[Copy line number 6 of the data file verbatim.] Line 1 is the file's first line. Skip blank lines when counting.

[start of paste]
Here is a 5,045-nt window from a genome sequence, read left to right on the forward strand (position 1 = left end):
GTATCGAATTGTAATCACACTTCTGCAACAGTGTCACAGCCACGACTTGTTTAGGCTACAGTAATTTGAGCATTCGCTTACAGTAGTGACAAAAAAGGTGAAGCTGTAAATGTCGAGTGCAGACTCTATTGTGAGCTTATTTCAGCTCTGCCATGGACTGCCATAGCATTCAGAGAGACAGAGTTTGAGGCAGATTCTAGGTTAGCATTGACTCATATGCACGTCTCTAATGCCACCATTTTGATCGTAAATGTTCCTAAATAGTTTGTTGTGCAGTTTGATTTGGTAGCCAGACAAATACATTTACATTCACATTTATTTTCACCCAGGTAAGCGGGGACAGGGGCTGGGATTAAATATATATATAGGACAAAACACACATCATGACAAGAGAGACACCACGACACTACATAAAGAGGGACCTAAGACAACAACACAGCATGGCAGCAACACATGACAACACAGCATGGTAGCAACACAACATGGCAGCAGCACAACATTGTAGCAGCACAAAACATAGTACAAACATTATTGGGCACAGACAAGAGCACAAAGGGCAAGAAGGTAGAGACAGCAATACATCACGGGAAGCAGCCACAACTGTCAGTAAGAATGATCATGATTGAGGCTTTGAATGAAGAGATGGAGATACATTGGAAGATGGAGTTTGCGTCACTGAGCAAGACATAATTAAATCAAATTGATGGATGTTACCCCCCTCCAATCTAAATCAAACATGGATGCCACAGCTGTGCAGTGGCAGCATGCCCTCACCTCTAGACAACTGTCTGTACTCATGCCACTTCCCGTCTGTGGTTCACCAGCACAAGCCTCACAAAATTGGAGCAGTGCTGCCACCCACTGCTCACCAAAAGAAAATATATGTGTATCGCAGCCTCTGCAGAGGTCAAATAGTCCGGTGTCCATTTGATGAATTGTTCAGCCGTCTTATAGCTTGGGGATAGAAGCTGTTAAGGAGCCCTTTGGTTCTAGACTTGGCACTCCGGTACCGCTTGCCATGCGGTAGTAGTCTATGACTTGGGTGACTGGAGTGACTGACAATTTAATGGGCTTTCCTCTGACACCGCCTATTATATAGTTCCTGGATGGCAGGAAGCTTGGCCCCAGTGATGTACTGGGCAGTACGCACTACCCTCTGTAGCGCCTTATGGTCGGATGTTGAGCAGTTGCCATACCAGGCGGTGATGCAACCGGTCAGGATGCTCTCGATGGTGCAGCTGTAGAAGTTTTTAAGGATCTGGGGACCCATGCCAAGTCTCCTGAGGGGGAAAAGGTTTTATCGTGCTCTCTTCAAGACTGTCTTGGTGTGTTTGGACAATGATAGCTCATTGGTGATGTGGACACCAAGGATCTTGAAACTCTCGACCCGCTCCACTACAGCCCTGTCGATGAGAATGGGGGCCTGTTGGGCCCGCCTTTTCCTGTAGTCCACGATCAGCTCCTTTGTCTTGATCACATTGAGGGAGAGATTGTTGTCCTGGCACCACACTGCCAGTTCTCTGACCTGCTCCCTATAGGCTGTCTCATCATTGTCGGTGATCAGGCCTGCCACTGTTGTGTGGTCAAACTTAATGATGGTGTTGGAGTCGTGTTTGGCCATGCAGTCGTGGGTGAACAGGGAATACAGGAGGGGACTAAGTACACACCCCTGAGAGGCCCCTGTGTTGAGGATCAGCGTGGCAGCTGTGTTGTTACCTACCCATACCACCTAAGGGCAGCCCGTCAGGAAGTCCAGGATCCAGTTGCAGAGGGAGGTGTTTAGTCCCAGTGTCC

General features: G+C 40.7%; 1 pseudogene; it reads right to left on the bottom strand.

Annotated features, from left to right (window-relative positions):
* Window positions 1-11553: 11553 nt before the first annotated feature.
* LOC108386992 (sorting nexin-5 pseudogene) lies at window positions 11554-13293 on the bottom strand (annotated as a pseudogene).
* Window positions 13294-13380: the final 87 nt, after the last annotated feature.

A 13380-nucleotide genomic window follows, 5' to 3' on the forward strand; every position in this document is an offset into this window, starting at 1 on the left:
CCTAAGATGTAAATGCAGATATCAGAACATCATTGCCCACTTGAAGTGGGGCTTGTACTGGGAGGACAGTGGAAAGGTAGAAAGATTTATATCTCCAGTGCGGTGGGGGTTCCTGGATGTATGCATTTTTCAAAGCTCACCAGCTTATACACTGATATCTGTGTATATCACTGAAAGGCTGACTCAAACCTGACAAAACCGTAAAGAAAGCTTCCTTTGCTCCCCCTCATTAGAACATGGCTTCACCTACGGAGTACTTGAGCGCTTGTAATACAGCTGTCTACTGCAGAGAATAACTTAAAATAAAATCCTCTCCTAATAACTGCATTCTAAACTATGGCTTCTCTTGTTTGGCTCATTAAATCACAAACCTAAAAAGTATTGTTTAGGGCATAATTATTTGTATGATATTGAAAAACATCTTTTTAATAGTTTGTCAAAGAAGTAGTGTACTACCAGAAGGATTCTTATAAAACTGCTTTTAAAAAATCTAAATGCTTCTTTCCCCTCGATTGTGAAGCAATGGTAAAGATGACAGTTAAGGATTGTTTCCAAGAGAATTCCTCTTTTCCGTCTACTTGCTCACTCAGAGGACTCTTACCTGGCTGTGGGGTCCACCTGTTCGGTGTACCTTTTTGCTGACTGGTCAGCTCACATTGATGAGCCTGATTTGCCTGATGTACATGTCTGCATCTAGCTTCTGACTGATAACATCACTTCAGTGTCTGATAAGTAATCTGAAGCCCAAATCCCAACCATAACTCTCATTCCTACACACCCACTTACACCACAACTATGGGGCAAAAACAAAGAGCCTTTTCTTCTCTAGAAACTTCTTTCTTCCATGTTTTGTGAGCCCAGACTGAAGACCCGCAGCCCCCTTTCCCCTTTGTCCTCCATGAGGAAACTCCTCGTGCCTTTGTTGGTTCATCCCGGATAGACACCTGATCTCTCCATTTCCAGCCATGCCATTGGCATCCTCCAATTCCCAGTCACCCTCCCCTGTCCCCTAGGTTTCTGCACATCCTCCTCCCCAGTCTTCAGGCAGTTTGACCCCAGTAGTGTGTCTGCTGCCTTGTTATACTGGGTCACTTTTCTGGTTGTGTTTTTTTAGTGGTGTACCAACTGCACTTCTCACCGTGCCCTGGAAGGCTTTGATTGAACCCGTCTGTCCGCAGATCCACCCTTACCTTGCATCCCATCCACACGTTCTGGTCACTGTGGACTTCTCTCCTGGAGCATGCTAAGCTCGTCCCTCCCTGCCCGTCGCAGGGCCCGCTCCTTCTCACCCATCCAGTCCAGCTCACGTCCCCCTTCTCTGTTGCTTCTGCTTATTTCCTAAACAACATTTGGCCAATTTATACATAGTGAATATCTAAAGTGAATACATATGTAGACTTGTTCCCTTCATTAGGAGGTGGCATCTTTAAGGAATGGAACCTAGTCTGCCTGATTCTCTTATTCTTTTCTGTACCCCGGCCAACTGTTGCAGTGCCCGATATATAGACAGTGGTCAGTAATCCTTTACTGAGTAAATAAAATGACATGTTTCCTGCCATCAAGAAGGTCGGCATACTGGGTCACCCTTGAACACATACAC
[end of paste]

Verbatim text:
* LOC108386992 (sorting nexin-5 pseudogene) lies at window positions 11554-13293 on the bottom strand (annotated as a pseudogene).